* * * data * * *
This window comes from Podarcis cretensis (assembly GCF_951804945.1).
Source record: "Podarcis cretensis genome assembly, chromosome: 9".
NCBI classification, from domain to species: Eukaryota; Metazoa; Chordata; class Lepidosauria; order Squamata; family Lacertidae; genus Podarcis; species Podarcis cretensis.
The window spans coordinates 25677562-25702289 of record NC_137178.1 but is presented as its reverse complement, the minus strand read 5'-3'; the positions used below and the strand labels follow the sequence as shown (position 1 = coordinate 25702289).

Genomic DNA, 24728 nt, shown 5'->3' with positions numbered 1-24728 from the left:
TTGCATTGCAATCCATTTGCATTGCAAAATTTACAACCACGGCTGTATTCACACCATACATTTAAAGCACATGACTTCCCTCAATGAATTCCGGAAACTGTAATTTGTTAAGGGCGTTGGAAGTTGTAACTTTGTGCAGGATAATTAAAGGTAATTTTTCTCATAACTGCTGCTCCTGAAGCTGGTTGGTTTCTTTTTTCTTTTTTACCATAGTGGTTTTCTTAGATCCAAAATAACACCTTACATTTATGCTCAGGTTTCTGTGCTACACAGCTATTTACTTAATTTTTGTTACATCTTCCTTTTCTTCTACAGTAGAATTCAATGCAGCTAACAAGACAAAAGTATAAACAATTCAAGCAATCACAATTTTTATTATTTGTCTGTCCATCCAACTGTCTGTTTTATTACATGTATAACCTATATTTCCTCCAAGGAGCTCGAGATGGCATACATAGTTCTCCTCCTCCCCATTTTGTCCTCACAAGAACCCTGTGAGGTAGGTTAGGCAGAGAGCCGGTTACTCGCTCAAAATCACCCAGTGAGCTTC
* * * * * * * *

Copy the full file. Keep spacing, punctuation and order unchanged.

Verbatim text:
This window comes from Podarcis cretensis (assembly GCF_951804945.1).
Source record: "Podarcis cretensis genome assembly, chromosome: 9".
NCBI classification, from domain to species: Eukaryota; Metazoa; Chordata; class Lepidosauria; order Squamata; family Lacertidae; genus Podarcis; species Podarcis cretensis.
The window spans coordinates 25677562-25702289 of record NC_137178.1 but is presented as its reverse complement, the minus strand read 5'-3'; the positions used below and the strand labels follow the sequence as shown (position 1 = coordinate 25702289).

Genomic DNA, 24728 nt, shown 5'->3' with positions numbered 1-24728 from the left:
TTGCATTGCAATCCATTTGCATTGCAAAATTTACAACCACGGCTGTATTCACACCATACATTTAAAGCACATGACTTCCCTCAATGAATTCCGGAAACTGTAATTTGTTAAGGGCGTTGGAAGTTGTAACTTTGTGCAGGATAATTAAAGGTAATTTTTCTCATAACTGCTGCTCCTGAAGCTGGTTGGTTTCTTTTTTCTTTTTTACCATAGTGGTTTTCTTAGATCCAAAATAACACCTTACATTTATGCTCAGGTTTCTGTGCTACACAGCTATTTACTTAATTTTTGTTACATCTTCCTTTTCTTCTACAGTAGAATTCAATGCAGCTAACAAGACAAAAGTATAAACAATTCAAGCAATCACAATTTTTATTATTTGTCTGTCCATCCAACTGTCTGTTTTATTACATGTATAACCTATATTTCCTCCAAGGAGCTCGAGATGGCATACATAGTTCTCCTCCTCCCCATTTTGTCCTCACAAGAACCCTGTGAGGTAGGTTAGGCAGAGAGCCGGTTACTCGCTCAAAATCACCCAGTGAGCTTC